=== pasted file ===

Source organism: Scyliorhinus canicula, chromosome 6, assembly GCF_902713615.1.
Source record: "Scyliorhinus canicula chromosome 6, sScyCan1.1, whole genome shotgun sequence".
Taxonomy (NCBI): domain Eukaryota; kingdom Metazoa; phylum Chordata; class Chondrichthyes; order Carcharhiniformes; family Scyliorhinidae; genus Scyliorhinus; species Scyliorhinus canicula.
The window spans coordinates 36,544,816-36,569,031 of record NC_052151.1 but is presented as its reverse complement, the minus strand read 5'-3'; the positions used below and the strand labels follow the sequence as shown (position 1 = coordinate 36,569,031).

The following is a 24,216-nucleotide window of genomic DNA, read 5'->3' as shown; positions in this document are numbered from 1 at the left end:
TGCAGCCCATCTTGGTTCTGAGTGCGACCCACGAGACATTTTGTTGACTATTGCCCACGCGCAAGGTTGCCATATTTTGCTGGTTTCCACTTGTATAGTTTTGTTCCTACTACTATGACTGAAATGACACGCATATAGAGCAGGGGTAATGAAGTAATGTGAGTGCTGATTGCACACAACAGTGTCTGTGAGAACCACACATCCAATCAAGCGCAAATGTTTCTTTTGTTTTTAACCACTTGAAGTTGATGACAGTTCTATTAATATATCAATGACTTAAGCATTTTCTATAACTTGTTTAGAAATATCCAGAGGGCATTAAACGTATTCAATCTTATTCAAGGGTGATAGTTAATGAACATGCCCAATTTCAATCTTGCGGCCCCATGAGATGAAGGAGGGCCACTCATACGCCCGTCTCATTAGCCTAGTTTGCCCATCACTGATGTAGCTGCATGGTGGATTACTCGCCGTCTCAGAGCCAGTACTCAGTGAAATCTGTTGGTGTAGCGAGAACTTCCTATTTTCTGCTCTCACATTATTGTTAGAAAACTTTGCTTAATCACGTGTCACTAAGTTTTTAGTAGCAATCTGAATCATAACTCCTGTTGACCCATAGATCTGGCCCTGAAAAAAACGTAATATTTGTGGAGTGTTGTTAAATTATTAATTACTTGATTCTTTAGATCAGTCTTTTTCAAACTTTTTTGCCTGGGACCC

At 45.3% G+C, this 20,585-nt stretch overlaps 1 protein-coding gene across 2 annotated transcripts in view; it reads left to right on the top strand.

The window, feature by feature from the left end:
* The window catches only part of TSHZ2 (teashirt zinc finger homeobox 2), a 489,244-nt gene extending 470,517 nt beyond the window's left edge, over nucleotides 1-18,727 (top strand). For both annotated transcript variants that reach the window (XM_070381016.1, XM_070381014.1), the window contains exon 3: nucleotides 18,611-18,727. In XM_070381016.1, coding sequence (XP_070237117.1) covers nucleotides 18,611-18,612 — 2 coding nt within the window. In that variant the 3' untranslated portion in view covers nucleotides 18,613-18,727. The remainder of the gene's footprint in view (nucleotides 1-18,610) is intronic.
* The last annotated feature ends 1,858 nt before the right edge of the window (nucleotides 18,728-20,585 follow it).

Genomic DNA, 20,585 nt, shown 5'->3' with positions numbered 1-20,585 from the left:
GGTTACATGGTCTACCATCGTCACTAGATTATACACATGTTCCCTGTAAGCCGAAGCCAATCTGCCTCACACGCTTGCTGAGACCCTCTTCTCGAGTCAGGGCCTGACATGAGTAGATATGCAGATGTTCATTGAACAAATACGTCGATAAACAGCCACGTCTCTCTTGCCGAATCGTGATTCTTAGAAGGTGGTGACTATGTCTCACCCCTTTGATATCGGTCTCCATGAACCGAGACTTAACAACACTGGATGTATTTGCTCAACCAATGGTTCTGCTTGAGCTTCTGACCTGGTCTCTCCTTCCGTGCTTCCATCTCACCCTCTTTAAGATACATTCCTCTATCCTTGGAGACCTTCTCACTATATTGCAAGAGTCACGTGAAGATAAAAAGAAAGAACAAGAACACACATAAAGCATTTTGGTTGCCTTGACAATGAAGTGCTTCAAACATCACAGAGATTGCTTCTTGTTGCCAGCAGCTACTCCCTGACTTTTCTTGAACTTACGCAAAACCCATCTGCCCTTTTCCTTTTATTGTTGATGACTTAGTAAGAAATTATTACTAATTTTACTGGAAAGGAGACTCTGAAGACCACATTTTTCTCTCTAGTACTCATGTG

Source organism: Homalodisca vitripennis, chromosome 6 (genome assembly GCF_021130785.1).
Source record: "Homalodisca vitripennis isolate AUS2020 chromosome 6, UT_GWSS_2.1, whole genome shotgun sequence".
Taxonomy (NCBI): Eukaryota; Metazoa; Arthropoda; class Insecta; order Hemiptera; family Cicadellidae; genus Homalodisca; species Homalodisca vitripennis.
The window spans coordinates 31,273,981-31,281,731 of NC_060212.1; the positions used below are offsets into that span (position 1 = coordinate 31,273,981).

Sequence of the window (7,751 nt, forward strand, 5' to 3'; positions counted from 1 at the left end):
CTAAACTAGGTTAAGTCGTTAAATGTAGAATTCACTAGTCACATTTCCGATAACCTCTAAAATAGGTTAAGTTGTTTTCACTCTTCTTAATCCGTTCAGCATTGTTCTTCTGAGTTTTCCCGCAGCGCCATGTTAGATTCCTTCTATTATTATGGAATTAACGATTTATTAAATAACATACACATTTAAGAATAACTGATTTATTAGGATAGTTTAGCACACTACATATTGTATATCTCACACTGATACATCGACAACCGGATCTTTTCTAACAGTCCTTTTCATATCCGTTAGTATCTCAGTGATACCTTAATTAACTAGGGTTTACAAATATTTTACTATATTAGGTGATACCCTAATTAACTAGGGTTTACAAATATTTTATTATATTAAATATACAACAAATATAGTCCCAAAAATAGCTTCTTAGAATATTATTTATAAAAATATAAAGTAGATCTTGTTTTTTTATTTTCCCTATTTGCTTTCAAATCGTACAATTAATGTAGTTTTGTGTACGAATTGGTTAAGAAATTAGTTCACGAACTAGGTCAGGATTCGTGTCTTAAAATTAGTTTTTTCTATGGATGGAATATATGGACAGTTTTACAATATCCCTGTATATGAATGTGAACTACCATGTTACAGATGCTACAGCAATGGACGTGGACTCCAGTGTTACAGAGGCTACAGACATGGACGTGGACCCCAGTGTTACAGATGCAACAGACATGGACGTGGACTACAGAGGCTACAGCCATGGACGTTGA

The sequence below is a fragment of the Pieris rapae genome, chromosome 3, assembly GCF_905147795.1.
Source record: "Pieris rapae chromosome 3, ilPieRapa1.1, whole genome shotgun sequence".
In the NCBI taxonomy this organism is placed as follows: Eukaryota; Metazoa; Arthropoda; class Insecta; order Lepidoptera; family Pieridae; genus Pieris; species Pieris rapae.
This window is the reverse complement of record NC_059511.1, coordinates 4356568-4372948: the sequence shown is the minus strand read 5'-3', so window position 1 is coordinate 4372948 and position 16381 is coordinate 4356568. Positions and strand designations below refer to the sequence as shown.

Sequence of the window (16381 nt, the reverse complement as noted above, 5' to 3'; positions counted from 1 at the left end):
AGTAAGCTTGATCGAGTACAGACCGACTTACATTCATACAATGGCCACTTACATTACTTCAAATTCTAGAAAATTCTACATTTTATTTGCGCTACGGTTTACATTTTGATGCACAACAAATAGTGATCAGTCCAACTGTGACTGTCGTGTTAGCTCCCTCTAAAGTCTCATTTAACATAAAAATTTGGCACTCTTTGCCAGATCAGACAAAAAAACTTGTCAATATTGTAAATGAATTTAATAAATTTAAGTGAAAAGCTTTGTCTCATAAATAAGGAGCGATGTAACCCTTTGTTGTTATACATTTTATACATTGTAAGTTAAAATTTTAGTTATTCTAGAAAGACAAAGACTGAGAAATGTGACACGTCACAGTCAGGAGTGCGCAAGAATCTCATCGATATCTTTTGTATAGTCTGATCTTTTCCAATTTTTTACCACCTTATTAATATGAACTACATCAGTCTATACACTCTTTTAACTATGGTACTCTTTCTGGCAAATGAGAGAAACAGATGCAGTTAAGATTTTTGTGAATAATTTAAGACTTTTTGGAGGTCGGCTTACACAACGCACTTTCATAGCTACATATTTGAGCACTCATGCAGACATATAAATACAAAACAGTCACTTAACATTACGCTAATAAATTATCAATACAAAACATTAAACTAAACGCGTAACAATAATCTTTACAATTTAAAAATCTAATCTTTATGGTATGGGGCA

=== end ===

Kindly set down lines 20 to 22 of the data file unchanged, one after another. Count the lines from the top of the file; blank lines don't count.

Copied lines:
Source record: "Pieris rapae chromosome 3, ilPieRapa1.1, whole genome shotgun sequence".
In the NCBI taxonomy this organism is placed as follows: Eukaryota; Metazoa; Arthropoda; class Insecta; order Lepidoptera; family Pieridae; genus Pieris; species Pieris rapae.
This window is the reverse complement of record NC_059511.1, coordinates 4356568-4372948: the sequence shown is the minus strand read 5'-3', so window position 1 is coordinate 4372948 and position 16381 is coordinate 4356568. Positions and strand designations below refer to the sequence as shown.